Japan Geoscience Union Meeting 2018

Presentation information

[EE] Evening Poster

H (Human Geosciences) » H-CG Complex & General

[H-CG23] Turbidity current: from triggers for the generation to the depositional and morphological processes

Mon. May 21, 2018 5:15 PM - 6:30 PM Poster Hall (International Exhibition Hall7, Makuhari Messe)

convener:Miwa Yokokawa(Osaka Institute of Technology), Norihiro Izumi(Faculty of Engineering, Hokkaido University), Takeshi Nakajima(産業技術総合研究所地圏資源環境研究部門, 共同), Hajime Naruse(Department of Geology and Mineralogy, Graduate School of Science, Kyoto University)

[HCG23-P06] Estimation of the sea floor events by radiocarbon dating of total organic carbon contained in marine sediment

*Ayaka Nakazawa1, Juichiro Ashi2, Akiko Omura1, Yosuke Miyairi1, Yusuke Yokoyama1 (1.The University of Tokyo, 2.University of Tsukuba)

Keywords:hemipelagic mud, radiocarbon dating, total organic carbon , event layer

Depositional age of hemipelagic mud is generally determined by radiocarbon dating of planktonic foraminifera (14Cforam). In the areas with low production of planktonic foraminiferal fossils like in the forearc basins along the Nankai Trough, radiocarbon age of total organic carbon (TOC) contained in marine sediments is also available. In the Nankai Trough, the production of planktonic foraminiferal fossils is small because many clastic wastes from the land flow into the sea through Kumano river. However, TOC age generally shows older than planktonic foraminifera age because TOC includes materials of various origins from the land and the ocean. Especially, remobilized event deposits by submarine landsliding or slumping include old TOC buried in deeper sequences. Therefore, we will be able to identify event deposits from continuous TOC age measurements.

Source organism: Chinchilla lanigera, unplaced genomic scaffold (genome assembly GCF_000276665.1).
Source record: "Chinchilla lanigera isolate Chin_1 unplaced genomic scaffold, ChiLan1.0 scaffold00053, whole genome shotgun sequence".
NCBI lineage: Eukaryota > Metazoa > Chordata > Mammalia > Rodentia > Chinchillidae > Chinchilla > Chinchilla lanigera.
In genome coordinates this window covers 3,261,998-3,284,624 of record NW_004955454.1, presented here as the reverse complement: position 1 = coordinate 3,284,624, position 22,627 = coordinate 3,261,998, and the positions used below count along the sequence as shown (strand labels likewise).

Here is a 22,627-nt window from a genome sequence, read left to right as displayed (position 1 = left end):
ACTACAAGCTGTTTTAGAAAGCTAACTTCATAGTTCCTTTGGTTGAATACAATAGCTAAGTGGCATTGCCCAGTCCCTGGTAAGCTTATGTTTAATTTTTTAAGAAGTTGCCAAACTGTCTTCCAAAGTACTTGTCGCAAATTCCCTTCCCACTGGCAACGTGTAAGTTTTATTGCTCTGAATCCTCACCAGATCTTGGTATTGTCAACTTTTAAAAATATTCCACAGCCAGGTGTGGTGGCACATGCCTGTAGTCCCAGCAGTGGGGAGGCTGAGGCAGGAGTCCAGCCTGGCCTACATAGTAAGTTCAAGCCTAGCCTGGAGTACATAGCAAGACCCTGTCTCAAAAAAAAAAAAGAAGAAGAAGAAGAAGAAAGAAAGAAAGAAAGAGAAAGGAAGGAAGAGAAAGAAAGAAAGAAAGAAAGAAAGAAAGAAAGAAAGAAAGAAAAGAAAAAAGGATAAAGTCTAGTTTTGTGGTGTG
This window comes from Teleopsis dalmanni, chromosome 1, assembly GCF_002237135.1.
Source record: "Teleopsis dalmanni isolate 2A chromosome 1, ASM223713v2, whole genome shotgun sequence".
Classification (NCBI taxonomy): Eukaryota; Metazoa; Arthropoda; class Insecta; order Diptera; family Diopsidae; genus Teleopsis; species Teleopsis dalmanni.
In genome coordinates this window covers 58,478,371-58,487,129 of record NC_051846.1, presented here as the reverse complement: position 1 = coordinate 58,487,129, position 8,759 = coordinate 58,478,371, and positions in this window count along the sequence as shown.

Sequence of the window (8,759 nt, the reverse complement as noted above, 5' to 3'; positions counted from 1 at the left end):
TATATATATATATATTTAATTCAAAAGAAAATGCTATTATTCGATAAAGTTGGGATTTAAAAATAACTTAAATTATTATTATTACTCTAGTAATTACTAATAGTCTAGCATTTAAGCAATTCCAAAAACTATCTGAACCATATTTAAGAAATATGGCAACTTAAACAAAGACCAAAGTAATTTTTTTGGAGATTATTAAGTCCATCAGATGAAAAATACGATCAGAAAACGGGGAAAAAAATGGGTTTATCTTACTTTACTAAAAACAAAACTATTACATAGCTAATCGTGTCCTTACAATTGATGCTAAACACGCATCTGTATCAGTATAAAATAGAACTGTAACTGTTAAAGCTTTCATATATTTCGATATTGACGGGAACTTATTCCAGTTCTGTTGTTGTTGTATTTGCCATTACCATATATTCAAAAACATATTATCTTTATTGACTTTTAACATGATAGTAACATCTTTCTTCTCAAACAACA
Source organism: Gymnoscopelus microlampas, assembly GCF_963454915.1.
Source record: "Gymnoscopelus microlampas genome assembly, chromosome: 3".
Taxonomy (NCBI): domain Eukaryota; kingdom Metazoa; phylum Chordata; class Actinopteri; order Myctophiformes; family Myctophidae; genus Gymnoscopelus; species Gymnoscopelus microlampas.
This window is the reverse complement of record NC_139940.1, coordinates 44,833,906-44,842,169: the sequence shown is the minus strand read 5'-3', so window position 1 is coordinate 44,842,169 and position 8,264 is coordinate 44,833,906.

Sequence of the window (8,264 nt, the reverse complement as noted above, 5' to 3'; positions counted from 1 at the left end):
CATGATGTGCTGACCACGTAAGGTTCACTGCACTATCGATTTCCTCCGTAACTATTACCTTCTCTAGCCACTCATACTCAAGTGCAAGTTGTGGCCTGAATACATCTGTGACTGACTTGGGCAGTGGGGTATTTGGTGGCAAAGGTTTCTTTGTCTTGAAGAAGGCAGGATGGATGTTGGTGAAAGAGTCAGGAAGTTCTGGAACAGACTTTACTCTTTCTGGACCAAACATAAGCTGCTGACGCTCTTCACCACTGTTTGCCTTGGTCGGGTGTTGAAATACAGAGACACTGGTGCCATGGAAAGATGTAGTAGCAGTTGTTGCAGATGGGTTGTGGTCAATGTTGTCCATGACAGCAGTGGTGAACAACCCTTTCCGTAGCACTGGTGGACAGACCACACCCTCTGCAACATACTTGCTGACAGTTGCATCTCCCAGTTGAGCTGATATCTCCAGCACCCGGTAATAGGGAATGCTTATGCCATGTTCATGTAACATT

Omura et al. (2016, Geol. Soc. Japan Abstract) measured radiocarbon dating of TOC (14 CTOC) ages of a short core (60 cm) obtained off Kumano, succeeded in discriminating flood sediments, seismo-turbidites and hemipelagic mud originated from the Kumano river. Therefore, we would like to verify that continuous measurement of 14CTOC can be applied to older sequences. Also, our research aims to establish an estimation method of depositional event (e.g. earthquake or flood) to clarify the exact age of the event which have not known so far.
We measured the 14CTOC contained in hemipelagic and turbidite layers by using Accelerator Mass Spectrometry (AMS) to investigate the depositional age of event deposits such as turbidites which can be detected by X-ray CT scanner. The results show age reversals in the turbidite layers suggesting sediment reworking and contamination of old organic carbon although age reversals were also observed in a few sequences where turbidites cannot be recognized. Thus, continuous measuring of 14CTOC ages of marine sediment might detect the turbidites which could not be observed in X-ray CT images. We will also present discrepancy between 14CTOC and 14Cforam ages corresponding to sediment source-to-sink.